Consider, first, that reduced resource use and sustainable lifestyles, on both the cultural and the individual level, need not mean deprivation.
As an individual-level example, studies show that bicycle commuters are happier than car and transit commuters. As a cultural-level example, people who live in pedestrian-friendly areas like villages, where cars are used less frequently, tend to have more friends, the research shows.
In both cases--how a person chooses to travel and how a culture develops its land--the scenario that uses fewer resources results in better quality of life. The happiness of people, therefore, does not depend on energy and material use. It depends upon whether materials and energy are used effectively to improve well-being.
Perhaps the designer of truly sustainable products and systems must ask, therefore, not just whether the product or system has the lowest possible energy and materials input. Perhaps the designer must also ask whether use of those valuable ecological resources can be justified in terms of quality of life improvement.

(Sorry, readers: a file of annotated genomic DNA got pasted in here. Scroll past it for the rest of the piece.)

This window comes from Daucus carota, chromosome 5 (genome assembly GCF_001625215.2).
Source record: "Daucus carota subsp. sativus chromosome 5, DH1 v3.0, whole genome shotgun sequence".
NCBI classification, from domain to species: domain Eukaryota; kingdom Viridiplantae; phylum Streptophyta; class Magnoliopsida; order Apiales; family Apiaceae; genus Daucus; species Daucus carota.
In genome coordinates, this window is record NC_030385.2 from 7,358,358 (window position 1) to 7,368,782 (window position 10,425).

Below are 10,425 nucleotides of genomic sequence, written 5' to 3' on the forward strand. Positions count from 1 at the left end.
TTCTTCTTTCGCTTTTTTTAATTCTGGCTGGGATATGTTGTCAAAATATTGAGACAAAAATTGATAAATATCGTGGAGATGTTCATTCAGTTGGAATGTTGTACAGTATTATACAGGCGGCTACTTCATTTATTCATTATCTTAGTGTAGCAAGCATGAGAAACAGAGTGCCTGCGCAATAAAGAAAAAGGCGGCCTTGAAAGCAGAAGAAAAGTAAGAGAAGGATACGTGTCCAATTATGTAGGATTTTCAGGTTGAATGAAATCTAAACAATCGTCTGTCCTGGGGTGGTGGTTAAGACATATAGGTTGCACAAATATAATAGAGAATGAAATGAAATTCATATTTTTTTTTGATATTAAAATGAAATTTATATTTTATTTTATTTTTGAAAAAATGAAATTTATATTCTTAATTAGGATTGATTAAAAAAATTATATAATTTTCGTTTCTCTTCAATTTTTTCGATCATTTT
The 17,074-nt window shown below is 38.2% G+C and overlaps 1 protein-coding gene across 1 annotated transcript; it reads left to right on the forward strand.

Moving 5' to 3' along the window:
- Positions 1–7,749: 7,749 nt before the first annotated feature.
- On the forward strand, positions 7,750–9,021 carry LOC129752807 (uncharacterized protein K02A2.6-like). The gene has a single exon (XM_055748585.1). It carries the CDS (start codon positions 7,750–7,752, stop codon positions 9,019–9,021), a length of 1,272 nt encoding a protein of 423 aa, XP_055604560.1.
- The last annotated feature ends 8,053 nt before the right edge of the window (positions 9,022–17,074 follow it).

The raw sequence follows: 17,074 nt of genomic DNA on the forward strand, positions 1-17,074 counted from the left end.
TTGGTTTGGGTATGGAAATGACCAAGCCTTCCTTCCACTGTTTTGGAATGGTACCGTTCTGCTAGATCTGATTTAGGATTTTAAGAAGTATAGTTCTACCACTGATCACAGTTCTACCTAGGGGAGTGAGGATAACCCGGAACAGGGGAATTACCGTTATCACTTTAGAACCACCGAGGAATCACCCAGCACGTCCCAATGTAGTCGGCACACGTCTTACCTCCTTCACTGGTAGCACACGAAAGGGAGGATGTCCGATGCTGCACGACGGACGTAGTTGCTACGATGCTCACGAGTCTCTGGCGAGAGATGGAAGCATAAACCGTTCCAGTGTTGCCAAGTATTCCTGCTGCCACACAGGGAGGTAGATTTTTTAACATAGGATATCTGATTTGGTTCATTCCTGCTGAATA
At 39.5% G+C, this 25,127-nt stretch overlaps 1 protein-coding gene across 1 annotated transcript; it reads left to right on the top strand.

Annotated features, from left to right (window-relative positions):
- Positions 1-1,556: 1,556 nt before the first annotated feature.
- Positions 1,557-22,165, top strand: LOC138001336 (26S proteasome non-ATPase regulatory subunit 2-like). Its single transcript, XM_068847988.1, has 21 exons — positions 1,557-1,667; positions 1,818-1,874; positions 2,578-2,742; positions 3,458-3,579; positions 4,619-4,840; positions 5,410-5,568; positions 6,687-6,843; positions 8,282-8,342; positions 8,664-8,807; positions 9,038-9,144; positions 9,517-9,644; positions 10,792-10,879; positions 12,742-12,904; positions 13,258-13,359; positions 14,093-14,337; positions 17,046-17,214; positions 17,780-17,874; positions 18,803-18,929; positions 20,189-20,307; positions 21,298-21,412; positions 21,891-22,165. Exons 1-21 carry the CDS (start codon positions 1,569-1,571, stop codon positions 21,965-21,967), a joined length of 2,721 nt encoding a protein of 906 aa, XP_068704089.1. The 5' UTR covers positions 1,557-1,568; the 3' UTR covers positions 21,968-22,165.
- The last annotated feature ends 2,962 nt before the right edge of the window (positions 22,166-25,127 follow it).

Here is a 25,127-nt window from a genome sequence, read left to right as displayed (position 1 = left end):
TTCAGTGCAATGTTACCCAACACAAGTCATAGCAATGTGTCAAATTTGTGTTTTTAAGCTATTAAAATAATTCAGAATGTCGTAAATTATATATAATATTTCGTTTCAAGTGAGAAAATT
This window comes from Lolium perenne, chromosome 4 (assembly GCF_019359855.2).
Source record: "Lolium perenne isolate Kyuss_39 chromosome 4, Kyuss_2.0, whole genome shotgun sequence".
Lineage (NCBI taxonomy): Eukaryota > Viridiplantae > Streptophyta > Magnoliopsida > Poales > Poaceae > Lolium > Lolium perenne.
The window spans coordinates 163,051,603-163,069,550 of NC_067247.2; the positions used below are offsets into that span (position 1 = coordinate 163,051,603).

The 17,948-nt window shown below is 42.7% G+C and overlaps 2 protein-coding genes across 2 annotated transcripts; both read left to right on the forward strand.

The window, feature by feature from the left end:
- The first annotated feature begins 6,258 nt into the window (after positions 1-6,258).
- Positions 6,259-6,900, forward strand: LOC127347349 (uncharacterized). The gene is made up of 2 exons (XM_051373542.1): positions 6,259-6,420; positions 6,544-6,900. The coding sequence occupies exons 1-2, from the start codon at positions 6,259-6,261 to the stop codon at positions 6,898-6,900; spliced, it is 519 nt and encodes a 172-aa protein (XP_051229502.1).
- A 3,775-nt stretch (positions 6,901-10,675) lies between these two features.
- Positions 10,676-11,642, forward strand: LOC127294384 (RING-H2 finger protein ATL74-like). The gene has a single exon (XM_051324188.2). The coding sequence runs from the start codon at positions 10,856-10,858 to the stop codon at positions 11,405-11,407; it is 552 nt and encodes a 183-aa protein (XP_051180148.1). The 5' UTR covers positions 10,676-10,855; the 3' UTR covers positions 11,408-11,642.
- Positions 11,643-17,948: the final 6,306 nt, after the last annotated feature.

In other words, as I'm defining it, the "environmental effectiveness" (E) of a product or system might be mathematically represented by an equation that looks something like:
E = life enhancement / ecological resource use.
The more life enhancement (pleasure, health, contentment, security, community, connectedness) delivered per unit of resource, the higher the environmental effectiveness, the more sustainable the product. In other words, even a conventionally-grown apple has a higher environmental effectiveness than organically-grown tobacco.
And if you think about it, products like sugary sodas, when they contribute to childhood obesity, wouldn't score so well either. Carrot juice, on the other hand, even in the same throwaway container, even using the same resources to produce, because it delivers important nutrients, would score better.
Why is life enhancement so important in evaluating sustainability? Because we have become so short on environmental resources that we can no longer afford to be wasting them on things that don't even improve our lives.